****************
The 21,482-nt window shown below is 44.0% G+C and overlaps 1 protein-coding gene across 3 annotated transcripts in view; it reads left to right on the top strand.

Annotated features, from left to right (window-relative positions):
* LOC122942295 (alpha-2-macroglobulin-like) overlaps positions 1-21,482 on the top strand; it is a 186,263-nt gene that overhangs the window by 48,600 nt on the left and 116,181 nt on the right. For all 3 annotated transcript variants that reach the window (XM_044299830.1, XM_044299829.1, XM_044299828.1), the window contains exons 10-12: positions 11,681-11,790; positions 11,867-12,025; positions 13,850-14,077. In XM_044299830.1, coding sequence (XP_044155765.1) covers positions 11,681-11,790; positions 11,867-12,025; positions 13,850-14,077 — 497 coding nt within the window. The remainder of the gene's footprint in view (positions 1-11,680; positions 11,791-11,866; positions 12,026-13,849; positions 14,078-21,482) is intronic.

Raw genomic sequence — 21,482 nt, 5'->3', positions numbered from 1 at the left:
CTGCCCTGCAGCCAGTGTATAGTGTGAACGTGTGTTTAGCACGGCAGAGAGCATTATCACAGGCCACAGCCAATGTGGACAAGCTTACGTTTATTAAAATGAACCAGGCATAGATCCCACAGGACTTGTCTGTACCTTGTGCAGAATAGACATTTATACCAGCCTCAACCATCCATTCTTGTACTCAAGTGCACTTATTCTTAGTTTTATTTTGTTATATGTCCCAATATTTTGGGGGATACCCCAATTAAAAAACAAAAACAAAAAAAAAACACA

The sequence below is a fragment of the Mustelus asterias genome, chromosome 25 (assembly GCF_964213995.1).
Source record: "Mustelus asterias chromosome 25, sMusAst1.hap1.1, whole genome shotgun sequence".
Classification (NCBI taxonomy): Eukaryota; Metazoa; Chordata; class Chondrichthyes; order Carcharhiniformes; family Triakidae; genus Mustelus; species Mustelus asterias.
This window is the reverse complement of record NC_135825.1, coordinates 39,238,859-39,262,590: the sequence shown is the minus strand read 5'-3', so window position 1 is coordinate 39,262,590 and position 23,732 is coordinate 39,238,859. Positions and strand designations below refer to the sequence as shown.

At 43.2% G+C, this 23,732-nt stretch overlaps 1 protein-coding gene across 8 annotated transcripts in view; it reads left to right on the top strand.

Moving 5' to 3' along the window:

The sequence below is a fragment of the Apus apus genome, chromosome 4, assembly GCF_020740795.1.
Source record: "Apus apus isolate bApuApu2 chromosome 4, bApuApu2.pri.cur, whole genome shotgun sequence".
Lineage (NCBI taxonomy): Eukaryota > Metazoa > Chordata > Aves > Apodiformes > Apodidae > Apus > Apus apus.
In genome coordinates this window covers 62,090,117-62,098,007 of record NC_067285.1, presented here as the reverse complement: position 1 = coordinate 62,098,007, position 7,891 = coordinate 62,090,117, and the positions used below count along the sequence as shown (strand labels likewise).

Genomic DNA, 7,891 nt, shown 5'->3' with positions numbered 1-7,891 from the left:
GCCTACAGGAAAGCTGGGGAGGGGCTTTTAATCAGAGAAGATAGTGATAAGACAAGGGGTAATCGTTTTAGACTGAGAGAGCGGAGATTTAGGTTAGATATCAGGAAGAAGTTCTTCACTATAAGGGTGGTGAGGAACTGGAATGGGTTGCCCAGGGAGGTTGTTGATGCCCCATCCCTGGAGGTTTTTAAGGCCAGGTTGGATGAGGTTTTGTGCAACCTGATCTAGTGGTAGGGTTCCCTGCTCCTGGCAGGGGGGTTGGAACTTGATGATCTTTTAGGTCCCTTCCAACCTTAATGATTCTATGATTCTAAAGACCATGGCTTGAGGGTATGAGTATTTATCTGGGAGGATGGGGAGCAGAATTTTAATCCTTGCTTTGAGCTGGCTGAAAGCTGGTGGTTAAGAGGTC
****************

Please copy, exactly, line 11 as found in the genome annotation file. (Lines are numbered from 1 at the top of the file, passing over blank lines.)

Moving 5' to 3' along the window: